January 5, 2011 2:53 PM | By David Booth for MSN Autos

People! Use your heads and use winter tires!

David Booth

David Booth in The Fast Lane

First snowfall of the year and everyone forgets how to drive.

First snowfall of the year and everyone forgets how to drive.

People are so f%&$#%g stupid.

I know. I know. I've lost more than a few of you for having resorted to a cheap expletive-should-have-been-deleted in print. I apologize. Profusely. It's the first time I've gone so flagrantly afoul in 28 years of automotive journalism. It's just that I feel so helpless and adjectivally-challenged since moronic, imbecilic and asinine don't even begin to capture the sheer stupidity of Canadian - OK, Torontonian - drivers.

I just got back from my gym. It took me no less than an hour and quarter for a sojourn that normally takes but 20 minutes. It was 9:00 p.m. for gosh-darn sakes (please note, all who were offended by the previous perverse paragraph, that I have now cleaned up my act), a time when even Canada's answer to the traffic jam usually motors along.

But it had just snowed. And for the first time this season. So people were, shall we, in the spirit of my newfound temperance, say, just a little more timid. Well, actually, they were, as with almost every first snowfall of the year, well and truly panicked. It's as they forget they're Canadian, that we are called the Great White Frozen North for a reason and that, yes, about this time every year our roads, get covered with slippery white stuff.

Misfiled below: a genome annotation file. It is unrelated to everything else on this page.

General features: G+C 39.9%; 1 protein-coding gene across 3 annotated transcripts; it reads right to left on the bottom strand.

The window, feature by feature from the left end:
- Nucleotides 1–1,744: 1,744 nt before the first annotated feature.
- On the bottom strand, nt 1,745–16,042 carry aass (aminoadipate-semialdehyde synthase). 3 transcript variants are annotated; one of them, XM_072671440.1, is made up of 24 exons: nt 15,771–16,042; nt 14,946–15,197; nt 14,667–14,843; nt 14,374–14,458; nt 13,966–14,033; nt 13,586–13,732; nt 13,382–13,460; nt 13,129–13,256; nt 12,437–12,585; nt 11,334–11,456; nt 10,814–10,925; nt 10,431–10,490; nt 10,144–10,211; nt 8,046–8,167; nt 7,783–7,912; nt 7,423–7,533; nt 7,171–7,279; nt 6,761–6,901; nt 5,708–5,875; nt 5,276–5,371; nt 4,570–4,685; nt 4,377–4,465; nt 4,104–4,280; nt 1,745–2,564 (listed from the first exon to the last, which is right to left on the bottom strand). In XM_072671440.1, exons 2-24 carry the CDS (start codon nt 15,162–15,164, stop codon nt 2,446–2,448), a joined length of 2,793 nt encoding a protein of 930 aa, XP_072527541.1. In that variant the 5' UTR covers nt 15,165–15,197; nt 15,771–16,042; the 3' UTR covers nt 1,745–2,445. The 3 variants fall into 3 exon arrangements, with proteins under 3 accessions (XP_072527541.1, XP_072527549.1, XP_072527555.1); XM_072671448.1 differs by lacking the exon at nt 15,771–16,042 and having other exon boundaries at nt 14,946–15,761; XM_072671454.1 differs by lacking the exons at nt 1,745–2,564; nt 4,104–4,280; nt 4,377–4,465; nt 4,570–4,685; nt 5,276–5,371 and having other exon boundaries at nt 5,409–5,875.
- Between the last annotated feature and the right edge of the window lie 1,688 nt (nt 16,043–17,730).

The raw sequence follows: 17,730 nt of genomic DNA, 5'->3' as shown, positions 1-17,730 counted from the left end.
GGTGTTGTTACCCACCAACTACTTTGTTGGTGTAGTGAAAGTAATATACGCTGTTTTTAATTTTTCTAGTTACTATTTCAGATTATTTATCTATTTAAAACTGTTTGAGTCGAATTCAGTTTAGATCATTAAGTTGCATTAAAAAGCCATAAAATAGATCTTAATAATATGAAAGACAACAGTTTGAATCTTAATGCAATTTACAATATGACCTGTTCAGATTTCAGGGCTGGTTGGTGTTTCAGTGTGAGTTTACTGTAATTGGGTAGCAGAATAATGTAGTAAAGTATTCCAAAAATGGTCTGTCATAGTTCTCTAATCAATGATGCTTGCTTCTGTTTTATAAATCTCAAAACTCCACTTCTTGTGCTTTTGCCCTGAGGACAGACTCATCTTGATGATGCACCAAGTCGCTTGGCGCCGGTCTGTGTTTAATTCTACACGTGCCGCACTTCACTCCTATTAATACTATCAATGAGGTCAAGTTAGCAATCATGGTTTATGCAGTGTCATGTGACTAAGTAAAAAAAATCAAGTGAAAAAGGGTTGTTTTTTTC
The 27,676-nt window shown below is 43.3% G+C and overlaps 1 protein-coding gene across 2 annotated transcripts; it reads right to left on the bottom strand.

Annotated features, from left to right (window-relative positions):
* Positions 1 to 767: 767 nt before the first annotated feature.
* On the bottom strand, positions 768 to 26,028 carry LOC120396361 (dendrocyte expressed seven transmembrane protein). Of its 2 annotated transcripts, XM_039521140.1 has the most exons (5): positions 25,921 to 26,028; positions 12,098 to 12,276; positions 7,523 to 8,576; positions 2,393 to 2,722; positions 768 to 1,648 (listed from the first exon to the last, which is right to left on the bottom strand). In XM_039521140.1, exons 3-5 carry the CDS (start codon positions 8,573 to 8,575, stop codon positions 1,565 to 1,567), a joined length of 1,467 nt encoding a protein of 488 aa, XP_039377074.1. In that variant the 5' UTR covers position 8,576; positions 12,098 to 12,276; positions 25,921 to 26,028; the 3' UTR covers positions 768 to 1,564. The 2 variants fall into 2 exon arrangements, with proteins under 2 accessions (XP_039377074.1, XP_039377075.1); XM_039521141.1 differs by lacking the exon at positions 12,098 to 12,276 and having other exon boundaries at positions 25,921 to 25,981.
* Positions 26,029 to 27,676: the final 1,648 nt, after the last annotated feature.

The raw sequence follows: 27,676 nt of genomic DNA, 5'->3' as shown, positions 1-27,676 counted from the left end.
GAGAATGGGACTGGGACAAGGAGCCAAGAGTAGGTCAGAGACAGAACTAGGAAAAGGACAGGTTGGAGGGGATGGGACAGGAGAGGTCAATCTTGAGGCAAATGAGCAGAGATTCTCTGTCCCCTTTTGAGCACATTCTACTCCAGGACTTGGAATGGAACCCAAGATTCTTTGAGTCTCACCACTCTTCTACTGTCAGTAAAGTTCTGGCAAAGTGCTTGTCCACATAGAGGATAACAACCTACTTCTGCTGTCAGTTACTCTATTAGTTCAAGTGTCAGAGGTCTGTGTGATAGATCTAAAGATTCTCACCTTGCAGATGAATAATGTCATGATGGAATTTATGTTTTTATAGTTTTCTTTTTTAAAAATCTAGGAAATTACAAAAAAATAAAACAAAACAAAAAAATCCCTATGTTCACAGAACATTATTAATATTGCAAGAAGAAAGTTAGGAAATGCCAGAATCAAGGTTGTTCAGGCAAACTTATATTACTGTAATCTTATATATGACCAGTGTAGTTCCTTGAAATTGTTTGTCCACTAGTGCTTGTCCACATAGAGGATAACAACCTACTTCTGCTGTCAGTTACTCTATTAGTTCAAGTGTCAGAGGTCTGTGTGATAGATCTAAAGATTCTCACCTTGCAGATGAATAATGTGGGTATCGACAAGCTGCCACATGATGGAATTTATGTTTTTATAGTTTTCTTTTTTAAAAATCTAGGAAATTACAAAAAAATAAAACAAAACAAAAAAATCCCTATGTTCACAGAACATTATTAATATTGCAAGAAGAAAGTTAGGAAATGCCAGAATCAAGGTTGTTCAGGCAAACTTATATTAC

Traffic normally speeding along in the 401's fast lane had slowed to a crawl. The slow lane looked like a parking lot at a Wal-Mart on Two-'Fer Tuesdays. And you could have parked your car in the middle of Sheppard Avenue, gone to Burger Hut for a cheese melt with fries, meandered over to the convenience store next door for a rental movie and still not lost your spot in the traffic jam. Young and old, men and women, experienced drivers and novices; regardless of race, creed or denomination the entire city acted like it was seeing snowflakes for the very first time.

Winter tires

Winter tires: Use 'em. Please.

There was, however, one common denominator. Most, if not virtually all, of the cars were riding on all-season tires. Yup, once again, despite the falling of the leaves, the plummeting of the mercury and what one local clothing shop assured was a "run" on Canada Goose down-filled jackets (hence the astronomical price he wanted), we are woefully unprepared for winter driving.

Most egregiously guilty are owners of rear-wheel-drive luxury sedans and sports cars. Here's a message to all you wankers (oops, did I slip up again?); I don't care if your Fancy Dan electronic traction control system with a 64-bit microprocessor "assures superior traction in all circumstances." If your hot-rod drives only the rear wheels and your tires don't have a mountain with a snow flake carved into their sidewall, you're not making it up the snow-slathered hill that paralyzed traffic right outside my house last night.

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